Are the internet giants Facebook and Wikipedia good or bad for the domestic cat? Facebook is the number 2 website in the world by visitor numbers (after Google) and Wikipedia is around number 6. They provide information about the cat in different ways.
Wikipedia is purely informational. It is meant to provide hard facts. I actually like Wikipedia and for the people criticize it for being inaccurate you should recognize that at least they do provide full references as to where the authors got their information from so you can check it and decide for yourself.
Facebook provides a platform for billions of exchanges of chatty cat talk between people. Within these exchanges are some pearls of wisdom and good factual information. Also, there are piles of cat rescue webpages that can only be good for the domestic cat.
On the face of it everything they do can only be good for the domestic cat. However, there is a downside. They dominate the internet on all forms of information no matter how it is delivered.
If you search for cat information – say about the cat breeds – Wikipedia is always at the top of page one of search results. 99% of people looking for information about cat breeds will read what Wikipedia says. I don’t think this is good because it is like always buying your groceries from a large supermarket out of town rather than one of the independent shops in town.
There is real value and worth in the small independent trader and the same situation can be said about the internet. All independent owners of cat websites are shut out on the cat breeds and also, for that matter, the wild cats.
Almost all chat about cats takes place on Facebook. This sucks the the energy out of small cat blogs and independent start-ups. Some of these are very high quality and deserve to be recognized. They deserve an audience and a good fan base but can they be seen amongst the billions of webpages which are dominated by Facebook?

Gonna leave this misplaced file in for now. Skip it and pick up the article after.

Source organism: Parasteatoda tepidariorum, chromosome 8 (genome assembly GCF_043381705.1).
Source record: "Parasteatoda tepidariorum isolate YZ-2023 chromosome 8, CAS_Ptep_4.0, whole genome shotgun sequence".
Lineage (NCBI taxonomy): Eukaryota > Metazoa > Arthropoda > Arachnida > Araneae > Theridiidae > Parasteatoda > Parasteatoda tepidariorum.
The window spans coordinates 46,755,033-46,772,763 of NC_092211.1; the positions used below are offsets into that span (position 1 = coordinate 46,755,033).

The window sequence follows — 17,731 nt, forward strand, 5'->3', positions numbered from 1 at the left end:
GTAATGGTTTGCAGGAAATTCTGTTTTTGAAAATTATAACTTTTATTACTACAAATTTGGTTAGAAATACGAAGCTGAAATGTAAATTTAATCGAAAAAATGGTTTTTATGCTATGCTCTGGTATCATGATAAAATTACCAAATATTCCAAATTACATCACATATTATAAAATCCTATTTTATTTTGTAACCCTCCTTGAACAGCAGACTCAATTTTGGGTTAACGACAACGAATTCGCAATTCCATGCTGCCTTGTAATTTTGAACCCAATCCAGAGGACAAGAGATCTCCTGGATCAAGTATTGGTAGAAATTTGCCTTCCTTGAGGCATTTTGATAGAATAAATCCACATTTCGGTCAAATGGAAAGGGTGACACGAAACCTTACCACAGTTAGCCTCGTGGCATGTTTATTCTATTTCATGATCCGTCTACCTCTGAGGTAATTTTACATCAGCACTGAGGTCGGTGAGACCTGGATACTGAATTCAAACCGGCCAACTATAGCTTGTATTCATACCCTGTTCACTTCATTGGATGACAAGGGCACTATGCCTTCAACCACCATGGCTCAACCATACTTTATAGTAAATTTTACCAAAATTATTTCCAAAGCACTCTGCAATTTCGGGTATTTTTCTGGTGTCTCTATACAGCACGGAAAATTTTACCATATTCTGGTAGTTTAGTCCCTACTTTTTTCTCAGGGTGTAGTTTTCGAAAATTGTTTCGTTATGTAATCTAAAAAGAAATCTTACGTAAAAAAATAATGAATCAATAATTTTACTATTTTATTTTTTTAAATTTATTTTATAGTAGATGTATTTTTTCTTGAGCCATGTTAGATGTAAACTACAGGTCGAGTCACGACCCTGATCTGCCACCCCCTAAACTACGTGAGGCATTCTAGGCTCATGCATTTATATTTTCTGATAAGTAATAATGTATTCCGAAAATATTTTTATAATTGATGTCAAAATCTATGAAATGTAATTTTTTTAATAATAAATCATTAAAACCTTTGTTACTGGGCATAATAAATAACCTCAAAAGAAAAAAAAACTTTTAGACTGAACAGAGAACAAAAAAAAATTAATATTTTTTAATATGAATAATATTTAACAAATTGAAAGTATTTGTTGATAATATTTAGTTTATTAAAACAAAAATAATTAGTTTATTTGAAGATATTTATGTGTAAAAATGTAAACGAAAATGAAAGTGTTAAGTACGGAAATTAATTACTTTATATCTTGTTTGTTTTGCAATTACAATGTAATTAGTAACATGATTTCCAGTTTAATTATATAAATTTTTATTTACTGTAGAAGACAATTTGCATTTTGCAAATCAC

It is as if Facebook is an internet within the internet. Look what big business – i.e. the banks and they are the biggest – did to the world 6 years ago. They totally messed it up with their greed. The wrecked the lives of millions of ordinary working people. We shouldn’t rely on big business.
There should be more room on the internet for the small website. The independent voice is important. There is danger in relying all the time on the big players such as Facebook – and they don’t get any bigger than Facebook – because they are hard-nosed businesses at heart. They present a different face but behind that veneer are the men in grey suits (or T-shirts in the case of Mark Zuckerberg). They can do what they like with all the information on their site and all decisions are based on profit. Sites like PoC are based on cat welfare not profit. What is better for the cat? Can you trust Facebook and is it too addictive?
Wikipedia is genuinely non-profit. They avoid placing adverts on their site and occasionally ask for money. However, we don’t know who the authors are (unless you dig around) and we don’t know how good they are. If they simply take information from the internet and rework it into their own words, what good is that? They are just collating webpages.
On sites such as PoC, we have real personalised experiences based on years of cat caretaking and enlightened informative comments. What is better?
Believe me, I am not griping or complaining. The internet is a competitive, business market-place. I accept that. I just feel that Google should place greater recognition on smaller cat informational websites. And I also feel that the big meg-sites should be curtailed a little bit to allow the smaller independents to breathe and grow.
Cat caretakers are known to be independently minded people. I believe they should express that characteristic in supporting the small cat websites, independently owned by an intelligent individuals who are truly concerned about cat welfare.